"It would be truly tragic if the Democratic Party walked away from universal health care for the first time in 60 years when we finally got the business community and the medical community in line behind us," Clinton said Friday during a campaign swing through East Texas in advance of the state's March 4 primary.
New York Sen.'s health plan would require everyone to have health insurance and would provide government assistance to people who can't afford it. Obama, an Illinois senator, has proposed government subsidies to help people buy insurance, but doesn't mandate that they purchase it. Her campaign says Obama's plan would leave up to 15 million people without insurance.
"Her opponent excites more Americans ... but would in fact deny us universal health care coverage for the first time," the former president told about 200 people in a gymnasium of a Texarkana community center. "She represents the solution business."
Obama's plan would have the government help people get health insurance who couldn't otherwise afford it, but would not require health insurance, as Hillary Clinton would.
Obama supporters said in a conference call with reporters that mandates were not the solution and would make it harder to garner consensus in Washington.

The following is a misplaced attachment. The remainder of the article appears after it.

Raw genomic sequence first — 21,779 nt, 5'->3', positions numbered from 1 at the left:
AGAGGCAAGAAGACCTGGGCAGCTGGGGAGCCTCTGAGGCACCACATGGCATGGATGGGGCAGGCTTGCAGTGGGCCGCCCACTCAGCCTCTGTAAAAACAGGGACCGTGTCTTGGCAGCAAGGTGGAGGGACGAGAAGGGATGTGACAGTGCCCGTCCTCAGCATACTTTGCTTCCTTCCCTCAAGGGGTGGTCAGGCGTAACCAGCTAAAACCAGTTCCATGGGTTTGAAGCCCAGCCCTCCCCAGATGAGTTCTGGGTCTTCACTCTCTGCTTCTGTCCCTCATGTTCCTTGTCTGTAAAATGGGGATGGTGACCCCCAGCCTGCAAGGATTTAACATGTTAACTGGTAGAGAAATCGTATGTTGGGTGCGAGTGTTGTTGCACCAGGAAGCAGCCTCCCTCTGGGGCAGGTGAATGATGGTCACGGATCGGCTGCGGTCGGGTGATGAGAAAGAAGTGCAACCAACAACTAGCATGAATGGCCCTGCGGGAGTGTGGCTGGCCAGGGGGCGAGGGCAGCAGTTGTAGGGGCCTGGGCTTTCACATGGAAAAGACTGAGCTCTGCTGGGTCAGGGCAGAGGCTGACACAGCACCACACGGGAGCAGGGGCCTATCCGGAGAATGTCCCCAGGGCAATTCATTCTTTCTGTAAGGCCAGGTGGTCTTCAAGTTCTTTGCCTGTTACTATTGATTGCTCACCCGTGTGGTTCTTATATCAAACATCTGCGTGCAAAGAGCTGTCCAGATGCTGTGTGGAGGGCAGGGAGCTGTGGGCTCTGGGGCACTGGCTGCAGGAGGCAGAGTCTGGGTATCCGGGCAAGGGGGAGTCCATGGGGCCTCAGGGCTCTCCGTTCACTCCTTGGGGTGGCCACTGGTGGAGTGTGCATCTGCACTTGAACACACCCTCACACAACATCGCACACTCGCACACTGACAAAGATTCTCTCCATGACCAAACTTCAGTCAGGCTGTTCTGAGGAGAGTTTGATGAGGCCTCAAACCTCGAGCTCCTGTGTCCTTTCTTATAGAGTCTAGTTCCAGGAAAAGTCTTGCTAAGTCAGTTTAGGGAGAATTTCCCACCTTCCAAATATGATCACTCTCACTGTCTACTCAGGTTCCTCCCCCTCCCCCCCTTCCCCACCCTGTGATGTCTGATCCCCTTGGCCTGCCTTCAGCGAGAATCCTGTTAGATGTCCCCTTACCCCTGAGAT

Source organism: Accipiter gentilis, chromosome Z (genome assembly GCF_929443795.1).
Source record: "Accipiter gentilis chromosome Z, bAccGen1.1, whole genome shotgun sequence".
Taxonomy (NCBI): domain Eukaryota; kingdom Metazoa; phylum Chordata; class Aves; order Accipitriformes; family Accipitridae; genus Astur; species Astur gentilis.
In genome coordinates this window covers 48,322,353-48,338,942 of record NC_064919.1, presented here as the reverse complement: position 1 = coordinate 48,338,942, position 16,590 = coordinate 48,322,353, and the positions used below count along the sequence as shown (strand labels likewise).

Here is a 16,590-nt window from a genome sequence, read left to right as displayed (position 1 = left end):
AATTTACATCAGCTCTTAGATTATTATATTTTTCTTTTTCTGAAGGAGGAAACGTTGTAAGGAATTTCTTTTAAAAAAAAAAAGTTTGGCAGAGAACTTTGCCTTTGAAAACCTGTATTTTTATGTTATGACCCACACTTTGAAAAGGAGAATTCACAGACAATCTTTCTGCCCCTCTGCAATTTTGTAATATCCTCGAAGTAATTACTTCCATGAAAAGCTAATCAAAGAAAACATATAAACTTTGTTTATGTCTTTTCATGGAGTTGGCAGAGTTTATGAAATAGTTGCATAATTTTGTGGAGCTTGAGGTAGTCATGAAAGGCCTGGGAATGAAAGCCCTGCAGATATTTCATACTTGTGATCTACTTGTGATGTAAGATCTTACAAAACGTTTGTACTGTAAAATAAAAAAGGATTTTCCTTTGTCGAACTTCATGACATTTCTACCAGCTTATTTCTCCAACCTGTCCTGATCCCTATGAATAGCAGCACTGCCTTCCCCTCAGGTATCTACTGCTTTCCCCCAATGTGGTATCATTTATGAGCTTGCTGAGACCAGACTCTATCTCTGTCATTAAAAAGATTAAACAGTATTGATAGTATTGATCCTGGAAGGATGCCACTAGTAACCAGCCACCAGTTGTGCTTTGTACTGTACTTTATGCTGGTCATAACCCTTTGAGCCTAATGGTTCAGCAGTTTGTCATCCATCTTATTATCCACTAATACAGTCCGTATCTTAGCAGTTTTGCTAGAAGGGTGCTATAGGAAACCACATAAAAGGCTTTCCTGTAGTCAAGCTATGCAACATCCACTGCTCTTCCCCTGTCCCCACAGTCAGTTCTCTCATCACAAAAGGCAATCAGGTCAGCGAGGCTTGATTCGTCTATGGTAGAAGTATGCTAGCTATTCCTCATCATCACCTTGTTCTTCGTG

"The lack of government coercion isn't the problem," said Rep. Jim Cooper, D-Tenn., noting that Obama wants to "go light" on government influence in his health care proposal.
Former U.S. Sen. Bill Bradley, who ran for the Democratic presidential nomination in 2000, said overcoming the large special interests who oppose such health-care plans is the real hurdle.
"You have to trump the interest in Washington, and (Obama) is the only candidate who I believe can do that," Bradley said. He said Obama "comes to the issue increasingly as someone who has a very powerful mandate behind him."
In Texas, the former president also touched on the war in Iraq, saying indecision by the Iraqi government forces the U.S. to keep its combat troops there.
"If they think we are going to stay there forever and a day, they have no incentive to fix them," Clinton said. "If we stay there, we are not doing them any favors."
The event marked Clinton's second campaign stop in a month to this city straddling the state line between Arkansas and Texas. The former president visited the Arkansas side of the city Feb. 1, just before that state - where he was governor for 16 years - voted in the Super Tuesday primaries.
Senator Clinton is looking for big wins in delegate-rich Texas and Ohio on March 4 to help close the gap with Obama. As of Thursday, an Associated Press count showed Obama maintained a slender lead with 1,276 delegates compared to Clinton's 1,220.
"If she wins in Texas and Ohio, she will win the nomination," Bill Clinton said.